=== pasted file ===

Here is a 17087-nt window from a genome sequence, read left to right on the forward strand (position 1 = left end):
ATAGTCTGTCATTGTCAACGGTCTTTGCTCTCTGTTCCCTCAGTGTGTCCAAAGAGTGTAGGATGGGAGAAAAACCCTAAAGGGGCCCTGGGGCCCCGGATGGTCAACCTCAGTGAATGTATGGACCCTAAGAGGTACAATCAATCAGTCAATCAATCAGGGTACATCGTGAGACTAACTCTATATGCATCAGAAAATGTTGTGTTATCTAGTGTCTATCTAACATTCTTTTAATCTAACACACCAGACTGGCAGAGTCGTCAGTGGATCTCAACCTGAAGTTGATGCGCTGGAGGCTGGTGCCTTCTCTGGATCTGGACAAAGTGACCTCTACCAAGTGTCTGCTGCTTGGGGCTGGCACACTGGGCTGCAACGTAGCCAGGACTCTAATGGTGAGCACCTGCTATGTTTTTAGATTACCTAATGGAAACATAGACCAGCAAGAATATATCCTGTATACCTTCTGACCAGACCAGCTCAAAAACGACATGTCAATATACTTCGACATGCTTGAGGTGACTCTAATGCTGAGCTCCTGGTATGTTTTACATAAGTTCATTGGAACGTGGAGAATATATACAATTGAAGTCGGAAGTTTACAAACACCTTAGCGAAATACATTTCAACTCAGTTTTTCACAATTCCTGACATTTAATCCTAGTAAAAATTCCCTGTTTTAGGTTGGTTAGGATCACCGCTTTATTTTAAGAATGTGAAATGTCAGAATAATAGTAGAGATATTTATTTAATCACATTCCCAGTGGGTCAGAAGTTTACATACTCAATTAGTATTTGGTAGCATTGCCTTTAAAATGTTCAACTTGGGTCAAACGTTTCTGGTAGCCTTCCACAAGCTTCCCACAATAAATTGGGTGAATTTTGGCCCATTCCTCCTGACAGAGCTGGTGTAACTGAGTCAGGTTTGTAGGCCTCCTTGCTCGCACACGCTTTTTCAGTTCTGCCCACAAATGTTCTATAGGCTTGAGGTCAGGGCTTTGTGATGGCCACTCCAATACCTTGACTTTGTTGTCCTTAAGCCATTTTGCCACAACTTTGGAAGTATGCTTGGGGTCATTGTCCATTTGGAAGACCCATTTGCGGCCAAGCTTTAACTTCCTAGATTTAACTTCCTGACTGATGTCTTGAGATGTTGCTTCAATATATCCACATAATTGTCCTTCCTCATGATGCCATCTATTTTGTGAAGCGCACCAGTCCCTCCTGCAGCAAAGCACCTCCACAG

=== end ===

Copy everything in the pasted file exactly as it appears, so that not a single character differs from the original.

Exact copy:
Here is a 17087-nt window from a genome sequence, read left to right on the forward strand (position 1 = left end):
ATAGTCTGTCATTGTCAACGGTCTTTGCTCTCTGTTCCCTCAGTGTGTCCAAAGAGTGTAGGATGGGAGAAAAACCCTAAAGGGGCCCTGGGGCCCCGGATGGTCAACCTCAGTGAATGTATGGACCCTAAGAGGTACAATCAATCAGTCAATCAATCAGGGTACATCGTGAGACTAACTCTATATGCATCAGAAAATGTTGTGTTATCTAGTGTCTATCTAACATTCTTTTAATCTAACACACCAGACTGGCAGAGTCGTCAGTGGATCTCAACCTGAAGTTGATGCGCTGGAGGCTGGTGCCTTCTCTGGATCTGGACAAAGTGACCTCTACCAAGTGTCTGCTGCTTGGGGCTGGCACACTGGGCTGCAACGTAGCCAGGACTCTAATGGTGAGCACCTGCTATGTTTTTAGATTACCTAATGGAAACATAGACCAGCAAGAATATATCCTGTATACCTTCTGACCAGACCAGCTCAAAAACGACATGTCAATATACTTCGACATGCTTGAGGTGACTCTAATGCTGAGCTCCTGGTATGTTTTACATAAGTTCATTGGAACGTGGAGAATATATACAATTGAAGTCGGAAGTTTACAAACACCTTAGCGAAATACATTTCAACTCAGTTTTTCACAATTCCTGACATTTAATCCTAGTAAAAATTCCCTGTTTTAGGTTGGTTAGGATCACCGCTTTATTTTAAGAATGTGAAATGTCAGAATAATAGTAGAGATATTTATTTAATCACATTCCCAGTGGGTCAGAAGTTTACATACTCAATTAGTATTTGGTAGCATTGCCTTTAAAATGTTCAACTTGGGTCAAACGTTTCTGGTAGCCTTCCACAAGCTTCCCACAATAAATTGGGTGAATTTTGGCCCATTCCTCCTGACAGAGCTGGTGTAACTGAGTCAGGTTTGTAGGCCTCCTTGCTCGCACACGCTTTTTCAGTTCTGCCCACAAATGTTCTATAGGCTTGAGGTCAGGGCTTTGTGATGGCCACTCCAATACCTTGACTTTGTTGTCCTTAAGCCATTTTGCCACAACTTTGGAAGTATGCTTGGGGTCATTGTCCATTTGGAAGACCCATTTGCGGCCAAGCTTTAACTTCCTAGATTTAACTTCCTGACTGATGTCTTGAGATGTTGCTTCAATATATCCACATAATTGTCCTTCCTCATGATGCCATCTATTTTGTGAAGCGCACCAGTCCCTCCTGCAGCAAAGCACCTCCACAG